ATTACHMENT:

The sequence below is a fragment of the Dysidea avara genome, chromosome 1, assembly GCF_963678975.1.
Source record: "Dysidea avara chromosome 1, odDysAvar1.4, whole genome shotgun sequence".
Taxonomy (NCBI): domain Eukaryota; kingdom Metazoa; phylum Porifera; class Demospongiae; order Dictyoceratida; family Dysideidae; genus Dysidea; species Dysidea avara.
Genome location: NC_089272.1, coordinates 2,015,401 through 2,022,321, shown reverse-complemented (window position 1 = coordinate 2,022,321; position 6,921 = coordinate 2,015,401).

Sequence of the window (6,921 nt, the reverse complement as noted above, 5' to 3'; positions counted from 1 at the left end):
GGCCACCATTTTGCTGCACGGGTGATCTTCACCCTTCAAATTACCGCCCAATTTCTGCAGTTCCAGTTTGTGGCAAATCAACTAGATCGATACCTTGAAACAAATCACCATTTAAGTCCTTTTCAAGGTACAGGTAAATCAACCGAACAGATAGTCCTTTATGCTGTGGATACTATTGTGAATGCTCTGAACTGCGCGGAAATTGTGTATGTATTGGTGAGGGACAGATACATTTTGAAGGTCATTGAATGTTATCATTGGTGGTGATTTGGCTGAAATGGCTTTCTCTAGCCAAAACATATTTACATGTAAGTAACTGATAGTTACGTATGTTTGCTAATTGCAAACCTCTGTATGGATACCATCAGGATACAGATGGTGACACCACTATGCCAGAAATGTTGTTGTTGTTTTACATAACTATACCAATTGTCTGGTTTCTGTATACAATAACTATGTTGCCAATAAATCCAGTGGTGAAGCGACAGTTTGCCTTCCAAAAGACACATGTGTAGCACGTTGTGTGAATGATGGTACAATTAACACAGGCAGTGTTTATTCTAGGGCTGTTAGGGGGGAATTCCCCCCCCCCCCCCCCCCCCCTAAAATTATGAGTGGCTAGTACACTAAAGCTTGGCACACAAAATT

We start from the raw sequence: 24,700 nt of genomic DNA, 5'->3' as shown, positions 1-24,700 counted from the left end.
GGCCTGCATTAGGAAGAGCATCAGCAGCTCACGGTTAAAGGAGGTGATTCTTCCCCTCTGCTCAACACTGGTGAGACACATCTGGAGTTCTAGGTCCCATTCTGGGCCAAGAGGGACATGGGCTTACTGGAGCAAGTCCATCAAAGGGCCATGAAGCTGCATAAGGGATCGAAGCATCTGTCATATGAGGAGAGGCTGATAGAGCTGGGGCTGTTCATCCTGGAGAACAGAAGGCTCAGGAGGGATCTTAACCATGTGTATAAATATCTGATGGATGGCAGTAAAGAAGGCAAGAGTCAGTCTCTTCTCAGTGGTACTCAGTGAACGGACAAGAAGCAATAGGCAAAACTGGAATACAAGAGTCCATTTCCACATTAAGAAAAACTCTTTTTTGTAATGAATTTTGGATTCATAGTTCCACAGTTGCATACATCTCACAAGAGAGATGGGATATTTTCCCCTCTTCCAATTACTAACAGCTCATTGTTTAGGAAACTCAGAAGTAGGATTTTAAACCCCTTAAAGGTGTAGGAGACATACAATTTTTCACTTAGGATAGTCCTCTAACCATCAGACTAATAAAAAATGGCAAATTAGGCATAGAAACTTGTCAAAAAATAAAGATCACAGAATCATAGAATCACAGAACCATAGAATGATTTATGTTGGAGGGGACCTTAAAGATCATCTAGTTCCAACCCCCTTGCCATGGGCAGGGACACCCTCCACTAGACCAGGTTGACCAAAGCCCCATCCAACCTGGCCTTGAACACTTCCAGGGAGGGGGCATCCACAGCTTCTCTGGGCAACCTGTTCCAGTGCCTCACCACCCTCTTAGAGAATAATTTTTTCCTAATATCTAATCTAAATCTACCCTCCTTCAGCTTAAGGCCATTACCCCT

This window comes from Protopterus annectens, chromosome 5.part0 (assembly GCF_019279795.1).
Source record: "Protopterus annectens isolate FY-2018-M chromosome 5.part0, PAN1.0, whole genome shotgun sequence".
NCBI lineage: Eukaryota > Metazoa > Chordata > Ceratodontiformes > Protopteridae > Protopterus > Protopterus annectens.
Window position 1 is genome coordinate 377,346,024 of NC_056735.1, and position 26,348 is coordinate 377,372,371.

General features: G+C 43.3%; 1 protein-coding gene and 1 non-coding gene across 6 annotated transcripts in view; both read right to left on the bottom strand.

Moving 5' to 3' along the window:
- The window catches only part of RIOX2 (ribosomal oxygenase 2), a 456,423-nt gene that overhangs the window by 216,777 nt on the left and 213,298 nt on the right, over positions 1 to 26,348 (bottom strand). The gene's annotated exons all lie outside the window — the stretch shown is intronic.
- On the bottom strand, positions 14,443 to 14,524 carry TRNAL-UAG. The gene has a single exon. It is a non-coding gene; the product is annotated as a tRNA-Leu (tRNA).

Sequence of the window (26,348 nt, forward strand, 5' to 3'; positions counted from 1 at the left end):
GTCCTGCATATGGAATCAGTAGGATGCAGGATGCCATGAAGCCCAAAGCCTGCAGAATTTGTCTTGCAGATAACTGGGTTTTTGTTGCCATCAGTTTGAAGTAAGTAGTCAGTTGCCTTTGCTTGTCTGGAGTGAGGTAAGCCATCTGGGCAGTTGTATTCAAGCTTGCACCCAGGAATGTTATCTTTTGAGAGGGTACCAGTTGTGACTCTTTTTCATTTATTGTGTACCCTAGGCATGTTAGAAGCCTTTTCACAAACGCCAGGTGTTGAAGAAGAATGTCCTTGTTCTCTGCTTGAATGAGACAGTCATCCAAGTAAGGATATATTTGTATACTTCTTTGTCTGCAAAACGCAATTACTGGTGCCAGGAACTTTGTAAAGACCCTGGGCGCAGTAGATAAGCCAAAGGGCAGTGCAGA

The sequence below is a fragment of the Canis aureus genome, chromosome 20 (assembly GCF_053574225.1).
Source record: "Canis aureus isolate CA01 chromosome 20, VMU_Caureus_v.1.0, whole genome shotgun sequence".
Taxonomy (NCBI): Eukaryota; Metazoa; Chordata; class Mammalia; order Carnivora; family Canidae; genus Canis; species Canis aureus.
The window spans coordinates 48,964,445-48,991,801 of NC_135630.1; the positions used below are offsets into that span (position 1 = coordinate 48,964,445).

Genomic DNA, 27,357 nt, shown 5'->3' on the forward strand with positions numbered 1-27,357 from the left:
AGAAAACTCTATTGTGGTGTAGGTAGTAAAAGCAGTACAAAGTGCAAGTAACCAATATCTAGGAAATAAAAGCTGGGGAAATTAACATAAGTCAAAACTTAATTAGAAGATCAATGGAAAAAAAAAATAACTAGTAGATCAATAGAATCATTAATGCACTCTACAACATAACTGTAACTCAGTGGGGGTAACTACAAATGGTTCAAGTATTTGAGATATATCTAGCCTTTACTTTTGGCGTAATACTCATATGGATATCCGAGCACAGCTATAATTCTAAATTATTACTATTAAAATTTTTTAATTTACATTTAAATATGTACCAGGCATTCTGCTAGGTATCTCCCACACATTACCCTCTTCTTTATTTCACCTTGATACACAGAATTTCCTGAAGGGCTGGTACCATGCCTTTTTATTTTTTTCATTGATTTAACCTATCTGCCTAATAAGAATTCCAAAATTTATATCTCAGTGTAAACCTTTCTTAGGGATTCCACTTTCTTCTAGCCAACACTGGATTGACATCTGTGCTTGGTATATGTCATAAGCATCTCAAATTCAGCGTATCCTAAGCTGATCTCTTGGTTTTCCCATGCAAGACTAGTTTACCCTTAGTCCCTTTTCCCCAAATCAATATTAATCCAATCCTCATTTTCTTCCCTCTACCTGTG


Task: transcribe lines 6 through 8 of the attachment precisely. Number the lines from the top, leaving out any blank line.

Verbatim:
GGCCACCATTTTGCTGCACGGGTGATCTTCACCCTTCAAATTACCGCCCAATTTCTGCAGTTCCAGTTTGTGGCAAATCAACTAGATCGATACCTTGAAACAAATCACCATTTAAGTCCTTTTCAAGGTACAGGTAAATCAACCGAACAGATAGTCCTTTATGCTGTGGATACTATTGTGAATGCTCTGAACTGCGCGGAAATTGTGTATGTATTGGTGAGGGACAGATACATTTTGAAGGTCATTGAATGTTATCATTGGTGGTGATTTGGCTGAAATGGCTTTCTCTAGCCAAAACATATTTACATGTAAGTAACTGATAGTTACGTATGTTTGCTAATTGCAAACCTCTGTATGGATACCATCAGGATACAGATGGTGACACCACTATGCCAGAAATGTTGTTGTTGTTTTACATAACTATACCAATTGTCTGGTTTCTGTATACAATAACTATGTTGCCAATAAATCCAGTGGTGAAGCGACAGTTTGCCTTCCAAAAGACACATGTGTAGCACGTTGTGTGAATGATGGTACAATTAACACAGGCAGTGTTTATTCTAGGGCTGTTAGGGGGGAATTCCCCCCCCCCCCCCCCCCCCCTAAAATTATGAGTGGCTAGTACACTAAAGCTTGGCACACAAAATT

We start from the raw sequence: 24,700 nt of genomic DNA, 5'->3' as shown, positions 1-24,700 counted from the left end.
GGCCTGCATTAGGAAGAGCATCAGCAGCTCACGGTTAAAGGAGGTGATTCTTCCCCTCTGCTCAACACTGGTGAGACACATCTGGAGTTCTAGGTCCCATTCTGGGCCAAGAGGGACATGGGCTTACTGGAGCAAGTCCATCAAAGGGCCATGAAGCTGCATAAGGGATCGAAGCATCTGTCATATGAGGAGAGGCTGATAGAGCTGGGGCTGTTCATCCTGGAGAACAGAAGGCTCAGGAGGGATCTTAACCATGTGTATAAATATCTGATGGATGGCAGTAAAGAAGGCAAGAGTCAGTCTCTTCTCAGTGGTACTCAGTGAACGGACAAGAAGCAATAGGCAAAACTGGAATACAAGAGTCCATTTCCACATTAAGAAAAACTCTTTTTTGTAATGAATTTTGGATTCATAGTTCCACAGTTGCATACATCTCACAAGAGAGATGGGATATTTTCCCCTCTTCCAATTACTAACAGCTCATTGTTTAGGAAACTCAGAAGTAGGATTTTAAACCCCTTAAAGGTGTAGGAGACATACAATTTTTCACTTAGGATAGTCCTCTAACCATCAGACTAATAAAAAATGGCAAATTAGGCATAGAAACTTGTCAAAAAATAAAGATCACAGAATCATAGAATCACAGAACCATAGAATGATTTATGTTGGAGGGGACCTTAAAGATCATCTAGTTCCAACCCCCTTGCCATGGGCAGGGACACCCTCCACTAGACCAGGTTGACCAAAGCCCCATCCAACCTGGCCTTGAACACTTCCAGGGAGGGGGCATCCACAGCTTCTCTGGGCAACCTGTTCCAGTGCCTCACCACCCTCTTAGAGAATAATTTTTTCCTAATATCTAATCTAAATCTACCCTCCTTCAGCTTAAGGCCATTACCCCT